Gelato

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For other uses, see Gelato (disambiguation).
Gelato
Gelato.jpg
Italian Gelato, with two tower-shaped biscuits.
Type Ice cream
Place of origin
Sicily
Region or state
Italy
Serving temperature
Cold
Main ingredients
Milk, cream, sugar, flavoring ingredient (e.g. – fruit or nut puree)
Cookbook:Gelato  Gelato

Gelato (Italian pronunciation: [dʒeˈlaːto]; plural: gelati) is the Italian word for ice cream, derived from the Latin word "gelātus" (meaning frozen). In American English this word commonly refers to varieties of ice cream made in a traditional Italian style. Gelato is made with milk, cream, various sugars, and flavoring such as fresh fruit and nut purees.[1]

Gelato is a type of soft ice cream containing a relatively small amount of air.[2] By statute, gelato in Italy must have at least 3.5% butterfat, with no upper limit established.

The sugar content in homemade gelato, as in traditional ice cream, is balanced with the water content to act as an anti-freeze to prevent it from freezing solid. Types of sugar used include sucrose, dextrose, and inverted sugar to control apparent sweetness. Typically, gelato—like any other ice cream—needs a stabilizing base. Egg yolks are used in yellow custard-based gelato flavors, including zabaione and creme caramel, and non-fat milk solids are also added to gelato to stabilize the base. Starches and gums, especially corn starch, are sometimes also used to thicken and stabilize the mix.

In the United States there is no standard of definition for gelato set forth by the United States Food and Drug Administration, as there is for ice cream.[3] Whereas ice cream in the U.S. is defined by the Federal Code both by its ingredients, which includes milk fat (also known as butterfat) of 10% or more, gelato in the U.S. covers a wide range of products including frozen desserts eaten like ice cream; products that are identical to ice cream with the exception of their butterfat contents; and premium ice cream containing butterfat far exceeding the minimums set forth in Italy. Depending on the recipe and the person making it, dairy-based gelato contains 16–24% sugar. Most ice cream in the United States contains 12-16% sugar.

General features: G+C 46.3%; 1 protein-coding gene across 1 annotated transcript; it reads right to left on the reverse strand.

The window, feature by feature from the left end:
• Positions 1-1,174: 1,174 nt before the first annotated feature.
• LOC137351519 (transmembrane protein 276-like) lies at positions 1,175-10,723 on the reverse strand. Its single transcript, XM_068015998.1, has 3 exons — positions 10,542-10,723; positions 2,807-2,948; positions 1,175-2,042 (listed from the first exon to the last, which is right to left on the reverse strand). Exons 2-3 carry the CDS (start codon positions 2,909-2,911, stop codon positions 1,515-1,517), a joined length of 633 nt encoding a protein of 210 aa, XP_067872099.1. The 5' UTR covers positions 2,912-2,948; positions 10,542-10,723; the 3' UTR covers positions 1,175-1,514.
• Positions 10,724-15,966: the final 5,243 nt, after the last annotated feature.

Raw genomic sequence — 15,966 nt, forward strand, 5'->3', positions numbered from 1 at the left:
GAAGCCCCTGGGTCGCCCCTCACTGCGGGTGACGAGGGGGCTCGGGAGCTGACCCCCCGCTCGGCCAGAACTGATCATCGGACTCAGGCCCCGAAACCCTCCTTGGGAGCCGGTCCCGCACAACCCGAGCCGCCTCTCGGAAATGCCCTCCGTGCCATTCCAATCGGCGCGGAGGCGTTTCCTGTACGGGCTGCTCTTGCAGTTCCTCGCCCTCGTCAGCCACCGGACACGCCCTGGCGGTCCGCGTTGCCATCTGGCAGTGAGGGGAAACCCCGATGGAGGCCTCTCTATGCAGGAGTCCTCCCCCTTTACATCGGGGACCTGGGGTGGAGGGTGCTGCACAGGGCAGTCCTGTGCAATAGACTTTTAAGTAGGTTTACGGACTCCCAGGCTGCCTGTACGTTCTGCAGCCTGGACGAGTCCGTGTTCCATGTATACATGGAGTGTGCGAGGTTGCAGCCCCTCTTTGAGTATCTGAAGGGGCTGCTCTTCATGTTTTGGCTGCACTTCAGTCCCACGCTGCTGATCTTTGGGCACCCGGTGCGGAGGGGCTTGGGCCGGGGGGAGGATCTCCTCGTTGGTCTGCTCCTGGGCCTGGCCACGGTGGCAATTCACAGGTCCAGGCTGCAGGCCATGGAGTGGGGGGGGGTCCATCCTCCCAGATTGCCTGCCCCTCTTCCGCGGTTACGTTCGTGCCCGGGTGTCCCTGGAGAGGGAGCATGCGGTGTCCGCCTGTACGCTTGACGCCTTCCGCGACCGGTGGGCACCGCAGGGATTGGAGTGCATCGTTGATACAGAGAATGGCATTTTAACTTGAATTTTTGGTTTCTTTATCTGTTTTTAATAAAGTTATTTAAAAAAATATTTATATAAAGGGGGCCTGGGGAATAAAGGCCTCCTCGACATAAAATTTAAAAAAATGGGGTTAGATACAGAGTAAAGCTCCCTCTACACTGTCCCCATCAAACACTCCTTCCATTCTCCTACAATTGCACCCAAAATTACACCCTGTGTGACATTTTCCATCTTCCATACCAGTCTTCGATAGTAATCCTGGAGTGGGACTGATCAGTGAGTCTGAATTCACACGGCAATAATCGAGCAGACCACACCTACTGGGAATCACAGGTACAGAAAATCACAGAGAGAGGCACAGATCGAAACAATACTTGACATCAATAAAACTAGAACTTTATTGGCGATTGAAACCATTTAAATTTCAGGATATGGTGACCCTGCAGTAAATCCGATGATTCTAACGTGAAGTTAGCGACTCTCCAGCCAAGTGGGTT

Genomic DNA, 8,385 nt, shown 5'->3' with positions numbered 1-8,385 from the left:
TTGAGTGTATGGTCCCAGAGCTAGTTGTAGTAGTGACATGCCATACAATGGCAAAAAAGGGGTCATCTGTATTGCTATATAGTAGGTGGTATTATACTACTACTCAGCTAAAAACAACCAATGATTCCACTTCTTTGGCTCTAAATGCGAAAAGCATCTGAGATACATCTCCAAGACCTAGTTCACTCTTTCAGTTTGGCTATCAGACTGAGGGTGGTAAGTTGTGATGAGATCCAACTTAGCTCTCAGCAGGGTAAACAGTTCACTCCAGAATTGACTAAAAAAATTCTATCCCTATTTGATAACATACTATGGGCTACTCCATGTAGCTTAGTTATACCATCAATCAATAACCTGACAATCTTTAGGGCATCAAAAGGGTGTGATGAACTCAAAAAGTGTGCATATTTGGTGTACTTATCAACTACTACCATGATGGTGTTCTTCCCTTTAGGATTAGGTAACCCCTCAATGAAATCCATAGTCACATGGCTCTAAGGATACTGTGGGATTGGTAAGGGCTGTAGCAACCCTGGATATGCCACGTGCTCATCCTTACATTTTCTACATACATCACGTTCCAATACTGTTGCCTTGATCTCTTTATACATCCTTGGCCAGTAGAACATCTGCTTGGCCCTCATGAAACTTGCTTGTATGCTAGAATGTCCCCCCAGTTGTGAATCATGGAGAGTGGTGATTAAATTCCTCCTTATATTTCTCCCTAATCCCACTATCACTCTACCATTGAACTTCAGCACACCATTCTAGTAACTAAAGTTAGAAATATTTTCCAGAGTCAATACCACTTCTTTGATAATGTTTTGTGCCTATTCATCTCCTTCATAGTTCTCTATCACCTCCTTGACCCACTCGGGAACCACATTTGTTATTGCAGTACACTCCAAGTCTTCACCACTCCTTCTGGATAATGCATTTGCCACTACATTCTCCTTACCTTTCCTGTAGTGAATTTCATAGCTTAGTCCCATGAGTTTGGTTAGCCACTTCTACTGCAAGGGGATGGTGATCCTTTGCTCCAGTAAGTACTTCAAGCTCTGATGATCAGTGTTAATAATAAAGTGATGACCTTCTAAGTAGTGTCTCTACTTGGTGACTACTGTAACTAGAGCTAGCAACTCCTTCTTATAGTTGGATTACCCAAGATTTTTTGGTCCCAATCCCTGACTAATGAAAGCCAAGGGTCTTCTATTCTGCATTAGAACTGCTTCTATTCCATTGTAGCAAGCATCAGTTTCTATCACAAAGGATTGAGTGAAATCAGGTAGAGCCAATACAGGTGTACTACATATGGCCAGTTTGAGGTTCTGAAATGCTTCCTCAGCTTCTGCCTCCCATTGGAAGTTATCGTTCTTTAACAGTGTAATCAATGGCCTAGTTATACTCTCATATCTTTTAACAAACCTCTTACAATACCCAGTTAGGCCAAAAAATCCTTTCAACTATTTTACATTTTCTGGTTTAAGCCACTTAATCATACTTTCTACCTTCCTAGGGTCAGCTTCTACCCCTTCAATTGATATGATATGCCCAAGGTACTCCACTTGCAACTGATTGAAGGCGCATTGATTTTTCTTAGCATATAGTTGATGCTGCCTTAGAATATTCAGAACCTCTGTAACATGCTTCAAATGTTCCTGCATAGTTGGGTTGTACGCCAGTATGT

History[edit]

The history of gelato dates back to frozen desserts in Sicily, ancient Rome and Egypt made from snow and ice brought down from mountaintops and preserved below ground. Later, in 1686 the Sicilian fisherman Francesco Procopio dei Coltelli perfected the first ice cream machine.[4] However, the popularity of gelato among larger shares of the population only increased in the 1920s–1930s in the northern Italian city of Varese, where the first gelato cart was developed. Italy is the only country where the market share of handmade gelato versus industrial one is over 55%.[5][6] Today, more than 5,000 modern Italian ice cream parlors employ over 15,000 people, mostly Italians.[7]

Production[edit]

Gelato in Florence, Italy

The mixture for gelato is typically prepared using a hot process first, where the sugars need to dissolve. White base is heated to 85 °C (185 °F) completing a pasteurization program. The hot process to make chocolate gelato is essentially the same for conventional ice cream, and depending on recipes, it is meant to be traditionally flavored with cocoa powder and cocoa butter.

See also[edit]

References[edit]

  1. ^ "What Is Gelato?". wiseGeek. Retrieved 16 May 2012. 
  2. ^ Ferrari, p. 21
  3. ^ "CFR - Code of Federal Regulations Title 21". Accessdata.fda.gov. Retrieved 2012-09-10. 
  4. ^ Storia del gelato. Interfred.it. Retrieved on 2012-07-06.
  5. ^ See italiangelato.info
  6. ^ See gelatoartigianale.it
  7. ^ See guide.supereva.it, outside of Italy the bigger number of gelaterie is located in UK, France, Germany and north Europe in general.

Sources[edit]

  • Ferrari, Luciano (2005). Gelato and Gourmet Frozen Desserts - A professional learning guide. Lulu.com. ISBN 978-1-4092-8850-3. 

External links[edit]